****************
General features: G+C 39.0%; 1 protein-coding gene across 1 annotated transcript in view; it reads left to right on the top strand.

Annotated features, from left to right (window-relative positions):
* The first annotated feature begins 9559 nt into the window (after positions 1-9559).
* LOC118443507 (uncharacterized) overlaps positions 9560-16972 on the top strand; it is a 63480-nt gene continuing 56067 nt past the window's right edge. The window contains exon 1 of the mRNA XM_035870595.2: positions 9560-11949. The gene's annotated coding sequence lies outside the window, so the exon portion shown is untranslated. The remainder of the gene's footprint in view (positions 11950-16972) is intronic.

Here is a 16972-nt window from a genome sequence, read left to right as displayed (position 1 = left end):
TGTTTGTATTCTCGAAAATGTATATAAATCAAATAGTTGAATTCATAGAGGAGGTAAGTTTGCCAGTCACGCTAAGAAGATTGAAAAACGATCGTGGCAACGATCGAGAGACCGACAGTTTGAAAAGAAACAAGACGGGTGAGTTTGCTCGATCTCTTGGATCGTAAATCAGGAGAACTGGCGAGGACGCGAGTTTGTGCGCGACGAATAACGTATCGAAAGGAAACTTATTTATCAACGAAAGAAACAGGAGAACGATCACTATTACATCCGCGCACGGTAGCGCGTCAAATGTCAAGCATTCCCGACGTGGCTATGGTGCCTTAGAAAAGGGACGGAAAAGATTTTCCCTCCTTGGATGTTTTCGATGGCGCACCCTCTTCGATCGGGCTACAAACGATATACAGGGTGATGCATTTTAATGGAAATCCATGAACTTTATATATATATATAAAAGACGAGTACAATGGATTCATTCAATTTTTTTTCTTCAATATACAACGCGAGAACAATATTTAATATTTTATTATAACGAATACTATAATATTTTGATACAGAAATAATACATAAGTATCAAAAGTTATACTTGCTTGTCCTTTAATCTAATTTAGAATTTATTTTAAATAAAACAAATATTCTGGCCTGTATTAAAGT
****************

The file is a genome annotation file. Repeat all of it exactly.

General features: G+C 39.0%; 1 protein-coding gene across 1 annotated transcript in view; it reads left to right on the top strand.

Annotated features, from left to right (window-relative positions):
* The first annotated feature begins 9559 nt into the window (after positions 1-9559).
* LOC118443507 (uncharacterized) overlaps positions 9560-16972 on the top strand; it is a 63480-nt gene continuing 56067 nt past the window's right edge. The window contains exon 1 of the mRNA XM_035870595.2: positions 9560-11949. The gene's annotated coding sequence lies outside the window, so the exon portion shown is untranslated. The remainder of the gene's footprint in view (positions 11950-16972) is intronic.

Here is a 16972-nt window from a genome sequence, read left to right as displayed (position 1 = left end):
TGTTTGTATTCTCGAAAATGTATATAAATCAAATAGTTGAATTCATAGAGGAGGTAAGTTTGCCAGTCACGCTAAGAAGATTGAAAAACGATCGTGGCAACGATCGAGAGACCGACAGTTTGAAAAGAAACAAGACGGGTGAGTTTGCTCGATCTCTTGGATCGTAAATCAGGAGAACTGGCGAGGACGCGAGTTTGTGCGCGACGAATAACGTATCGAAAGGAAACTTATTTATCAACGAAAGAAACAGGAGAACGATCACTATTACATCCGCGCACGGTAGCGCGTCAAATGTCAAGCATTCCCGACGTGGCTATGGTGCCTTAGAAAAGGGACGGAAAAGATTTTCCCTCCTTGGATGTTTTCGATGGCGCACCCTCTTCGATCGGGCTACAAACGATATACAGGGTGATGCATTTTAATGGAAATCCATGAACTTTATATATATATATAAAAGACGAGTACAATGGATTCATTCAATTTTTTTTCTTCAATATACAACGCGAGAACAATATTTAATATTTTATTATAACGAATACTATAATATTTTGATACAGAAATAATACATAAGTATCAAAAGTTATACTTGCTTGTCCTTTAATCTAATTTAGAATTTATTTTAAATAAAACAAATATTCTGGCCTGTATTAAAGT